In a series of blog posts, we’ve been highlighting the ease, automation, and sophistication of today’s customer-ized managed spam ‘solutions’, setting up the foundations for a successful fraudulent or purely malicious spam campaign, like the ones we intercept and protect against on a daily basis.
From bulletproof spam-friendly SMTP servers, to segmented harvested databases for any given country internationally, managed spamming appliances, to segmented databases of APT-friendly (advanced persistent threat) emails belonging to the U.S government/military, for years, the cybercriminals operating these managed services have been directly contributing to the epidemic dissemination of fraudulent/malicious emails internationally.
We’ve recently spotted a Russian one-stop-shop for spammers offering virtually everything a spammer can ‘vertically integrate’ into, in an attempt to occupy a bigger share of this underground market segment. Let’s take a peek at the service and discuss its unique value proposition (UVP).
Sample screenshots of the services of the ‘vertically-integrated’ Russian one-stop-spamming-shop:
Next to pointing out the exact number of spam message the server is capable of sending on per hour/per day basis, the service explicitly states that Socks4/5 enabled malware-infected hosts are not necessary for it to work, indicating that it’s relying on bulletproof hosting infrastructure. Moreover, the DKIM (DomainKeys Identified Mail) enabled servers will be constantly monitored, and if they ever get RBL-ed (Real-time Blackhole List), a new clean server IP will be offered to the customer free of charge.
Potential spammers are also prohibited from spamming phishing emails, adult content and drugs (prescription only drugs appear to be allowed though).
The service is ‘naturally’ offering segmented harvested email databases, in this case, emails belonging to Russian citizens.
Furthermore, the service is also exclusively offering emails belonging to some of Russia’s most popular free email service providers.
In addition to these segmented databases, the service is also offering practical training lasting between 6 to 8 hours, helping novice spammers understand how to set up their SMTP server, how to bypass spam filters, and how to configure a popular DIY type of spamming application.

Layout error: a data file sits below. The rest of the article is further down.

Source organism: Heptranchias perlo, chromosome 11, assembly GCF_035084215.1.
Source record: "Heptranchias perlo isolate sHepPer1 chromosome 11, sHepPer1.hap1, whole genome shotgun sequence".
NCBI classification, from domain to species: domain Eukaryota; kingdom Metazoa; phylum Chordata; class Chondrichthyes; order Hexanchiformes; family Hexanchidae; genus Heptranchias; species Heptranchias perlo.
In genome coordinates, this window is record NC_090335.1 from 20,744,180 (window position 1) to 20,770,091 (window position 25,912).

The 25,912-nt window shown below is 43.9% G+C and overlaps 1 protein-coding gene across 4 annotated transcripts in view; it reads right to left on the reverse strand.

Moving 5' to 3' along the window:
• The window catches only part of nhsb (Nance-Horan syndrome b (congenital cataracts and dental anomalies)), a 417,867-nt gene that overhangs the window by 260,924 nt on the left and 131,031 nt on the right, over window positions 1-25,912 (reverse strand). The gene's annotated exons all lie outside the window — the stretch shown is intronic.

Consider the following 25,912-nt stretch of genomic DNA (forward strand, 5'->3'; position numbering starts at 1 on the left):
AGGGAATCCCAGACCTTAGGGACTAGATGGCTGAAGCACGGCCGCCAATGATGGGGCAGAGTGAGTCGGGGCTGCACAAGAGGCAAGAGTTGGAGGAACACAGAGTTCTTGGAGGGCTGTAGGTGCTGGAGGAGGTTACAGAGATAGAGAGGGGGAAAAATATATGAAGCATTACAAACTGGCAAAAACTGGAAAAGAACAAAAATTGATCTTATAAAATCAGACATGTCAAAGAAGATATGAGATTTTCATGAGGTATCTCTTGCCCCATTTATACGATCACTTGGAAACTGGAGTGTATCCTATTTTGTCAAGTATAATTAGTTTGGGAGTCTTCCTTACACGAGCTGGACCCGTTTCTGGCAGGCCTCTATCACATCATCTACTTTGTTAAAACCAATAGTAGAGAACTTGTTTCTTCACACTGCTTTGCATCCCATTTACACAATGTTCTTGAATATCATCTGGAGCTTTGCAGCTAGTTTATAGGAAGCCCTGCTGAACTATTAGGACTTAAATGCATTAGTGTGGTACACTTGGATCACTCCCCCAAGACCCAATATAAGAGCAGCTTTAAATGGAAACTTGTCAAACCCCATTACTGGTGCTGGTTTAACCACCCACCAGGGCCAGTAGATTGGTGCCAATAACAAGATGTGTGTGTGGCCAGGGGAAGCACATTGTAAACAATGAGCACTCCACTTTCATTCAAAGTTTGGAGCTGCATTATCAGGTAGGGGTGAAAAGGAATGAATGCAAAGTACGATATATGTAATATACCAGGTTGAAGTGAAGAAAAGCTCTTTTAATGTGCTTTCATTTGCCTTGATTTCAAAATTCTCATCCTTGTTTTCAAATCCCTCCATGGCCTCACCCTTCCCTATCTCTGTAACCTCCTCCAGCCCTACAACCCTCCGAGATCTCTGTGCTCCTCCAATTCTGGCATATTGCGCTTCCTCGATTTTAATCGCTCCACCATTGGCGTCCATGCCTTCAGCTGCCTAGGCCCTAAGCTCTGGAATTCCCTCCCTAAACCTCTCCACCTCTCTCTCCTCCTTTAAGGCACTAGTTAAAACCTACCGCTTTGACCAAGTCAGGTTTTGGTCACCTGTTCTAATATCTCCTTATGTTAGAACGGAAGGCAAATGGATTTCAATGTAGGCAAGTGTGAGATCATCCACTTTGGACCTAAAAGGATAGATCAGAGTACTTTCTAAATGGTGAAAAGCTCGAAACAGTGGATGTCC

In a world dominated by botnets spreading billions of fraudulent/malicious spam emails, certain vendors of managed spam services will do anything to differentiate their unique value proposition (UVP). Including re-introducing a popular spammer’s tactic in 2013, namely bulletproof spam-friendly DKIM-supporting (DomainKeys Identified Mail) SMTP servers. What’s so special about DKIM-enabled SMTP servers, anyway?
Many of our valued blog readers definitely remember a time when DKIM was the future, or at least a logical response by major Internet properties on their way to combat malicious and fraudulent emails impersonating them. However, spammers quickly adapted by exploiting the weakest link in the account registration process — CAPTCHAs — and by doing so, quickly developed a new market segment – Web-based spam sending platforms relying on hundreds of thousands of automatically registered email accounts at some of the most popular free Web based email service providers. These platforms/managed Web-based spam sending services inevitably resulted in an increase in spam coming from legitimate email providers.
The business model utilized by the cybercriminals behind this service relies on the general availability of bulletproof hosting providers that allow — usually through a franchise based model — others to re-brand and re-purpose their offerings in a way that would attract even more customers to these platforms for hosting and disseminating malicious and fraudulent content.
We’ll continue monitoring this ever-green market segment and post updates as soon as we spot another cybercrime-friendly spam service.
You can find more about Dancho Danchev at his LinkedIn Profile. You can also follow him on Twitter.